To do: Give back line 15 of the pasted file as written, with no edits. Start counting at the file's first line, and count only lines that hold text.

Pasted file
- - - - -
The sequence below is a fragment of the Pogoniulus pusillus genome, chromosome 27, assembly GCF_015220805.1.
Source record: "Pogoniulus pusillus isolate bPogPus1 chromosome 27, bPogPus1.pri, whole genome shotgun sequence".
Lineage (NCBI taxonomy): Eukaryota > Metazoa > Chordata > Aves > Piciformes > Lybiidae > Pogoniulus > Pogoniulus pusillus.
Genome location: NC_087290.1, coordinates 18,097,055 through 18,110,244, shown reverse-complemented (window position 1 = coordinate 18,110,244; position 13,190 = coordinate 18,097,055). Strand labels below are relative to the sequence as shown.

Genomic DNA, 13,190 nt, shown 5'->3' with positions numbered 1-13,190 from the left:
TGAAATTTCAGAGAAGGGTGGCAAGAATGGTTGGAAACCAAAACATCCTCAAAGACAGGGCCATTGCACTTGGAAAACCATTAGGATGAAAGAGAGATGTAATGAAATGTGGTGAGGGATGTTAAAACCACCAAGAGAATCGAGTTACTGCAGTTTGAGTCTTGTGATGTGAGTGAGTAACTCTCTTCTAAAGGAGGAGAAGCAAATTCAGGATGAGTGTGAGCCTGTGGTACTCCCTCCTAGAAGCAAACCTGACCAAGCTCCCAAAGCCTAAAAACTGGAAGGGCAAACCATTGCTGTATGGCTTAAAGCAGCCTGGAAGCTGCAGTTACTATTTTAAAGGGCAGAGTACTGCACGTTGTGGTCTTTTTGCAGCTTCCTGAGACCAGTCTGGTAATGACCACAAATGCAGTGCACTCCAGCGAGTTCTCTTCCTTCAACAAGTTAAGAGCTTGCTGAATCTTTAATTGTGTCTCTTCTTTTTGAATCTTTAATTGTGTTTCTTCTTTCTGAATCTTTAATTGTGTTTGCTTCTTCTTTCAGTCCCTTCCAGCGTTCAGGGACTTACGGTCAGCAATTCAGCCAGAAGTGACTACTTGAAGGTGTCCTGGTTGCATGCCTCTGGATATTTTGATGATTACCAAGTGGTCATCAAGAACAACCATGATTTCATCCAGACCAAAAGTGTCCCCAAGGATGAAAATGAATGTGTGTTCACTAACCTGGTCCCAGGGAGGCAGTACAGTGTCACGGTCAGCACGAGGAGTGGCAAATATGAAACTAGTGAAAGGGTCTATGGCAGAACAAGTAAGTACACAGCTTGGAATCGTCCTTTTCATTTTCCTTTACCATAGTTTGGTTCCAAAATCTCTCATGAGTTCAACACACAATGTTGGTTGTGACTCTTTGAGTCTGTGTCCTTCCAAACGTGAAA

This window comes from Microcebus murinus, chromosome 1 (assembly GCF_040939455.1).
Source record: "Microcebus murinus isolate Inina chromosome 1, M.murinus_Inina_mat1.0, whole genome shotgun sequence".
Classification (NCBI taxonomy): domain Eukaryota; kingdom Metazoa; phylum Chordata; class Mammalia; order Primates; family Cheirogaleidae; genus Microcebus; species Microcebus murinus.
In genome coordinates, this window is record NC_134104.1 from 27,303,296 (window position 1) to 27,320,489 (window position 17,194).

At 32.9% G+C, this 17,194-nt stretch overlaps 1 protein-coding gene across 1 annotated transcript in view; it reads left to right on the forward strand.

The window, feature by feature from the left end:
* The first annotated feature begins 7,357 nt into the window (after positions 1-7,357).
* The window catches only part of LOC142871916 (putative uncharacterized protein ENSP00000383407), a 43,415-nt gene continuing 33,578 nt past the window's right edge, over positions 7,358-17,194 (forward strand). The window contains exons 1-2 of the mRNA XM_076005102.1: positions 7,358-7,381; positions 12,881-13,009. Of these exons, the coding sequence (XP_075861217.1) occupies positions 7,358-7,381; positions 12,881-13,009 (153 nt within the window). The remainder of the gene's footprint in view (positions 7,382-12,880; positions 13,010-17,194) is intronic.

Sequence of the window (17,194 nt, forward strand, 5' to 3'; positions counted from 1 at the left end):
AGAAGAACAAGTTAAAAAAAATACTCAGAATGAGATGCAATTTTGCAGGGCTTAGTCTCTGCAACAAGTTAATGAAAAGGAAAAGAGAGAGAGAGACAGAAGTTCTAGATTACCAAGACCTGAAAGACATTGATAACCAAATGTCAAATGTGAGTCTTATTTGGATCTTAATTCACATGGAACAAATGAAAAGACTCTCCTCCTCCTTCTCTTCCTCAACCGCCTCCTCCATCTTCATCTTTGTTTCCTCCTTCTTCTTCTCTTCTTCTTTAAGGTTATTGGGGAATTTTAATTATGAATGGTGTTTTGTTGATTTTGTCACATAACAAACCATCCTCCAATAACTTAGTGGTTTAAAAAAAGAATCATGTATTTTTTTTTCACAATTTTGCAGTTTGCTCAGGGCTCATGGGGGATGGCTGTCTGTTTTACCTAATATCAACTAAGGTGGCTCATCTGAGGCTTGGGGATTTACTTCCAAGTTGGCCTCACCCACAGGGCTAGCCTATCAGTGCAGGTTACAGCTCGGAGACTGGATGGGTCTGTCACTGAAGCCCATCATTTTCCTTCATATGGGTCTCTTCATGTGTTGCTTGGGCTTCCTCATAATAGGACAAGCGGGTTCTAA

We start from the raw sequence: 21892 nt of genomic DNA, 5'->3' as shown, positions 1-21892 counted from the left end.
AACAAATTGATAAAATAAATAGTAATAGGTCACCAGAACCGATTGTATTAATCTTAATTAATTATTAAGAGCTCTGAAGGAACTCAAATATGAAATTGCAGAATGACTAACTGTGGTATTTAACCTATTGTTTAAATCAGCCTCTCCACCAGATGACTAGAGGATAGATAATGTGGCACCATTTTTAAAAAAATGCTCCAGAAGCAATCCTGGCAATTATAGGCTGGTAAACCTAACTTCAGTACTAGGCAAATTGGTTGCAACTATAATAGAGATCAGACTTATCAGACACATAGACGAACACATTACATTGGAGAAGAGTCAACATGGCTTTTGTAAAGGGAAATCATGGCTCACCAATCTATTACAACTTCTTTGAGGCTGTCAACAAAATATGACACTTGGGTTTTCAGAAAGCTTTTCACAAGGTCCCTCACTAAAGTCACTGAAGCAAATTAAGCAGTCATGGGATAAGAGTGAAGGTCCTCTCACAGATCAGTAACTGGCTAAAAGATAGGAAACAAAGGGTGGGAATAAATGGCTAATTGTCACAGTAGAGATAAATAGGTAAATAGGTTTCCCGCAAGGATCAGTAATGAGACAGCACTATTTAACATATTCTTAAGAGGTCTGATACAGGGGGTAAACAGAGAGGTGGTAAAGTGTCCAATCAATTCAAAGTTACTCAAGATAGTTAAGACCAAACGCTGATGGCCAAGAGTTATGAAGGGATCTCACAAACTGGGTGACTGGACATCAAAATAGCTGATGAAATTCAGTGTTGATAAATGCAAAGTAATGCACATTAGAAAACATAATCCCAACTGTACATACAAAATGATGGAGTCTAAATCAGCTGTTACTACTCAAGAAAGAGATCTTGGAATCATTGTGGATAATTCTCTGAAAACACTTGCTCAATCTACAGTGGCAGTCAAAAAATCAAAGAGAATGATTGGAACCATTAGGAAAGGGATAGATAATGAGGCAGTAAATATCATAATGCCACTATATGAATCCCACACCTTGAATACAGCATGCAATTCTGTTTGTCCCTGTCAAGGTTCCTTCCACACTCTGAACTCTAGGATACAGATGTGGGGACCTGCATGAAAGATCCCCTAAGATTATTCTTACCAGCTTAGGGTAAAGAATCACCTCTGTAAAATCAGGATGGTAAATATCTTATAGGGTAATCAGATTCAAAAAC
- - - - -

Sequence of the window (17,194 nt, forward strand, 5' to 3'; positions counted from 1 at the left end):